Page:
4. All who have the Spirit are convinced by Him of sin. This is a special office which the Lord Jesus promised He should fulfill. "When He come, He shall reprove the world of sin." (John 16:8). He alone can open a man's eyes to the real extent of His guilt and corruption before God. He always does this when He comes into the soul. He puts us in our right place; He shows us the vileness of our own heats, and makes us cry with the publican, "God be merciful to me a sinner." He pulls down those proud, self-righteous, self-justifying notions with which we are all born, and makes us feel as we ought to feel, - "I am a bad man, and I deserve to be in hell." Ministers may alarm us for a little season; sickness may break the ice on our heats, but the ice will soon freeze again if it is not thawed by the breath of the Spirit, and convictions not wrought by Him will pass away like the morning dew.
I appeal again to every thinking reader. Can the man who never feels the burden of his sins, and knows not what it is to be humbled by the thought of them, - can he "have the Spirit"? Judge for yourself.
5. All who have the Spirit are led by Him to Christ for salvation. It is one special part of His office to "testify to Christ," to "take of the things of Christ, and to show them to us." (John 15:26; 16:15). By nature we all think to work our own way to heaven: we fancy in our blindness that we can make our peace with God. From this miserable blindness the Spirit delivers us. He shows us that in ourselves we are lost and hopeless, and that Christ is the only door by which we can enter heaven and be saved. He teaches us that nothing but the blood of Jesus can atone for sin, and that through His mediation alone God can be just and the justifier of the ungodly. He reveals to us the exquisite fitness and suitableness to our souls of Christ's salvation. He unfolds to us the beauty of the glorious doctrine of justification by simple faith. He sheds abroad in our hearts that mighty love of God which is in Christ Jesus. Just as the dove flies to the well-known cleft of the rock, so does the soul of him who has the Spirit flee to Christ and rest on Him (Romans 5:5).
I appeal again to every thinking reader. Can he who knows nothing of faith in Christ, be said to "have the Spirit"? Judge for yourself.
6. All who have the Spirit are by Him made holy. He is "the Spirit of holiness." (Romans 1:4). When He dwells in men, He makes them follow after "love, joy, peace, long-suffering, gentleness, meekness, faith, patience, temperance." He makes it natural to them, through their new "Divine nature," to count all God's precepts concerning all things to be right, and to "hate every false way." (2 Peter 1:4; Psalm cxix: 128). Sin is no more pleasant to them: it is their sorrow when tempted by it; it is their shame when they are overtaken by it. Their desire is to be free from it altogether. Their happiest times are when they are enabled to walk most closely with God; their saddest times are when they are furthest from Him.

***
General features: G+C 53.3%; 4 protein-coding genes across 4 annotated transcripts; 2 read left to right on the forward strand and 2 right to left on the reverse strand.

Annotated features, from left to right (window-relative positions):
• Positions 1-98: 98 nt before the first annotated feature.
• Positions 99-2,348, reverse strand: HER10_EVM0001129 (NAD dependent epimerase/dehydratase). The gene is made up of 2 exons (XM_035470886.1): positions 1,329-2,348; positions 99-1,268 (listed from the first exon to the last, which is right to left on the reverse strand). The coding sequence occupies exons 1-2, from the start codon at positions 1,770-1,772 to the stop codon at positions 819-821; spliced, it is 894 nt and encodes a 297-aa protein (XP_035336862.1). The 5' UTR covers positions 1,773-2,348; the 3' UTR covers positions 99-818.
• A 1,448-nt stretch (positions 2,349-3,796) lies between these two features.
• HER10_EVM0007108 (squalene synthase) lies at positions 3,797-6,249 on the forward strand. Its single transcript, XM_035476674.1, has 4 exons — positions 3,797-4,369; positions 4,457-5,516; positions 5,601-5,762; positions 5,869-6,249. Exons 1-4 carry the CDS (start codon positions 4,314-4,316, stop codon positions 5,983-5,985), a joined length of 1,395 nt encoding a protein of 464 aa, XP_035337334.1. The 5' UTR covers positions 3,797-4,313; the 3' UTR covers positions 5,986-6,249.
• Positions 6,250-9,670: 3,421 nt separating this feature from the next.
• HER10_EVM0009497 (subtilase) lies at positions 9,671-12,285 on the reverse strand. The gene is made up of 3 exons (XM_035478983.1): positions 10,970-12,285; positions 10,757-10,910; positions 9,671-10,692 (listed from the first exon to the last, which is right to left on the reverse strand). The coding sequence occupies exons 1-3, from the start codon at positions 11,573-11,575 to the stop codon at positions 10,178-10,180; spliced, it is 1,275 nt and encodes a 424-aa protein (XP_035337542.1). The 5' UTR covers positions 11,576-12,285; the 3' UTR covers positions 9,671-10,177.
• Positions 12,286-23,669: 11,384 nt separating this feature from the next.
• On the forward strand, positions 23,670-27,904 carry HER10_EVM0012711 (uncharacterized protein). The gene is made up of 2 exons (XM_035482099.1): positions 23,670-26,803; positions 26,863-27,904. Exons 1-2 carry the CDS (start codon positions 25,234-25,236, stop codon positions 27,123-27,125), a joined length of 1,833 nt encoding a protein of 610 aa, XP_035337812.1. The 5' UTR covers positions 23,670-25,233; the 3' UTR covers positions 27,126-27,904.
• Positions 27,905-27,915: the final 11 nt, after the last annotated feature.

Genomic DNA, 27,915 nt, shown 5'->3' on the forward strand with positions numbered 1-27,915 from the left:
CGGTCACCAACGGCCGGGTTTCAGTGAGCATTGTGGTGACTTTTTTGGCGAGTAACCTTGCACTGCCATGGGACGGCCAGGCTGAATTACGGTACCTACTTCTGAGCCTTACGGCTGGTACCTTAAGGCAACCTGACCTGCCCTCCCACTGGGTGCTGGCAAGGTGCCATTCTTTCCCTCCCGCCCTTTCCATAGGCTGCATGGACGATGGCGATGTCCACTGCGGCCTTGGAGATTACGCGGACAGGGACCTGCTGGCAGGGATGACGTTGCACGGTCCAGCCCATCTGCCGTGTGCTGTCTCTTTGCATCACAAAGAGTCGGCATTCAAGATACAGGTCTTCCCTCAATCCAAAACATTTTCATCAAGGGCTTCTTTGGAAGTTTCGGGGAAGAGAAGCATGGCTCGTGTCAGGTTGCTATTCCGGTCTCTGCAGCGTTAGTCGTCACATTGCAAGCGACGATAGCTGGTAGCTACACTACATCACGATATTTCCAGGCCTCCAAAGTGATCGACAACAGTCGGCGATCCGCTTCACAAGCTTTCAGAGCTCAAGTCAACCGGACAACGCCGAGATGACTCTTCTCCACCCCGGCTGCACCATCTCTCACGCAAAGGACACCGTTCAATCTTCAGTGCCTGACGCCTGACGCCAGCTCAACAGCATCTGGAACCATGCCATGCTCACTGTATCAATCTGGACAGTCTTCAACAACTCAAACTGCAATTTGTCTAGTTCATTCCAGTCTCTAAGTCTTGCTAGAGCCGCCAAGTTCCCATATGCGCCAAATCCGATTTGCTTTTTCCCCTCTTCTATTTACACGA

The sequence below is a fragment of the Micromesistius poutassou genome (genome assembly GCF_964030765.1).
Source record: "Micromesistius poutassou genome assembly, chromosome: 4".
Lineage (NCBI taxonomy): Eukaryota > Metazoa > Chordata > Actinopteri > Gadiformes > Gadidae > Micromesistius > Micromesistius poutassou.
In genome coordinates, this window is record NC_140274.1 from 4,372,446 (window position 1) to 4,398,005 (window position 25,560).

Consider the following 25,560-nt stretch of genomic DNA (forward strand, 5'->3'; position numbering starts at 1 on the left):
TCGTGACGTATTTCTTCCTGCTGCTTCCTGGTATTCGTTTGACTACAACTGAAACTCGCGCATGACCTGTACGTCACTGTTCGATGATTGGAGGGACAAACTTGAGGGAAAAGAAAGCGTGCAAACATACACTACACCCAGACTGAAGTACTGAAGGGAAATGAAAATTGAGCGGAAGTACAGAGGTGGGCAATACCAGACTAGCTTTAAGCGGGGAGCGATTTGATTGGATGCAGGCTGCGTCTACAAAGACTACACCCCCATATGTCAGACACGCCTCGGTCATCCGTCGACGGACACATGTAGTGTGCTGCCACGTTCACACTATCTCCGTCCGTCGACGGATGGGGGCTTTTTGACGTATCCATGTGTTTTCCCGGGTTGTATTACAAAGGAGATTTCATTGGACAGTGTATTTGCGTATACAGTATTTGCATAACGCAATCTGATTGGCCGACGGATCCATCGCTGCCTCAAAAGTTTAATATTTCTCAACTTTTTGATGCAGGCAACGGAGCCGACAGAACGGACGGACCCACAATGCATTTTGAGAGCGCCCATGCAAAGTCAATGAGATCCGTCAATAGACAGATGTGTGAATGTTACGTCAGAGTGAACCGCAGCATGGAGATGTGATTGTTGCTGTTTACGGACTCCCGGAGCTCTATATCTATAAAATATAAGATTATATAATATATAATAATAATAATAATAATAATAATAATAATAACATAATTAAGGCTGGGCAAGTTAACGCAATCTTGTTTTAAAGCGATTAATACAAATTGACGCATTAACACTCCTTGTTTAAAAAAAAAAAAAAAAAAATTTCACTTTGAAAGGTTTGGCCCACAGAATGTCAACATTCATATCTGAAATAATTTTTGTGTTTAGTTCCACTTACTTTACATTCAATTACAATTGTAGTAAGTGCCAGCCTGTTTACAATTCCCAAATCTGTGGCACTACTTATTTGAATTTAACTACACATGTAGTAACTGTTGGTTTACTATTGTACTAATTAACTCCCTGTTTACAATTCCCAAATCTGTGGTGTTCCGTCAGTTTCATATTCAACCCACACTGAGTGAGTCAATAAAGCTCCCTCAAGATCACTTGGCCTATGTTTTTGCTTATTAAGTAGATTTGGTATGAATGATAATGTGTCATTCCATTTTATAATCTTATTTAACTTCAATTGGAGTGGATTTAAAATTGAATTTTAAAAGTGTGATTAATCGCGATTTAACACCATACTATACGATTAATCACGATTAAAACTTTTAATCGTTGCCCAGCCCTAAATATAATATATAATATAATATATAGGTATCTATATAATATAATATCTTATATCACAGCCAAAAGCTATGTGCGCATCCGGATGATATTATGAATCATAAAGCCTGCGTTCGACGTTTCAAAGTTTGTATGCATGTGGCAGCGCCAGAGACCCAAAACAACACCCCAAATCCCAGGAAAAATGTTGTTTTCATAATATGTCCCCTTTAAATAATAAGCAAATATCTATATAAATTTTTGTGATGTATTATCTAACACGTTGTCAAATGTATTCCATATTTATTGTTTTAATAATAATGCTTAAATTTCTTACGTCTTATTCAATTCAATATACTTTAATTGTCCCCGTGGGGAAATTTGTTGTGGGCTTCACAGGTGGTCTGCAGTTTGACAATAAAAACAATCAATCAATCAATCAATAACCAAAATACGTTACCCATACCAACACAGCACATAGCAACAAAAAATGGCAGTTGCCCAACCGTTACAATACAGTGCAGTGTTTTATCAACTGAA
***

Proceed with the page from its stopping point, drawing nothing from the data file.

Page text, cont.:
I appeal again to every thinking readers. Can those who do not even pretend to live strictly according to God's will, be said to "have the Spirit"? Just for yourself.
7. All those who have the Spirit are spiritually minded. To use the words of the Apostle Paul, "They that are after the Spirit, mind the things of the Spirit." (Romans 8:5). The general tone, tenor, and bias of their minds is in favor of spiritual things. They do not serve God by fits and starts, but habitually. They may be drawn aside by strong temptations; but the general tendency of their lives, ways, tastes, thoughts and habits, is spiritual. You see it in the way they spend their leisure time, the company they love to keep, and their conduct in their own homes. And all is the result of the Spiritual nature implanted in them by the Holy Spirit. Just as the caterpillar when it becomes a butterfly can no longer be content to crawl on earth, but will fly upwards and use its wings, so will the affections of the man who has the Spirit be ever reaching upwards toward God.
I appeal again to every thinking reader. Can those whose minds are wholly intent on the things of this world be said to "have the Spirit"? Judge for yourself.
8. All that have the Spirit feel a conflict within them between the old nature and the new. The words of Paul are true, more or less, of all the children of God: "The flesh lusteth against the Spirit, and the Spirit against the flesh, so that ye cannot do the things that ye would." (Galatians 5:17). They feel a holy principle within their breasts, which makes them delight in the law of God: but they feel another principle within, striving hard for the mastery, and struggling to drag them downwards and backwards. Some feel this conflict more than others; but all who have the Spirit are acquainted with it; and it is a token for good. It is a proof that the strong man armed no longer reigns within, as he once did, with undisputed sway. The presence of the Holy Spirit may be known by inward peace. He that has been taught to rest and hope in Christ, will always be one who fights and wars with sin.
I appeal again to every thinking reader. Can he who knows nothing of inward conflict, and is a servant to sin, the world, and his own self-will, can he be said to "have the Spirit"? Judge for yourself.
~J. C. Ryle~
(continued with # 8)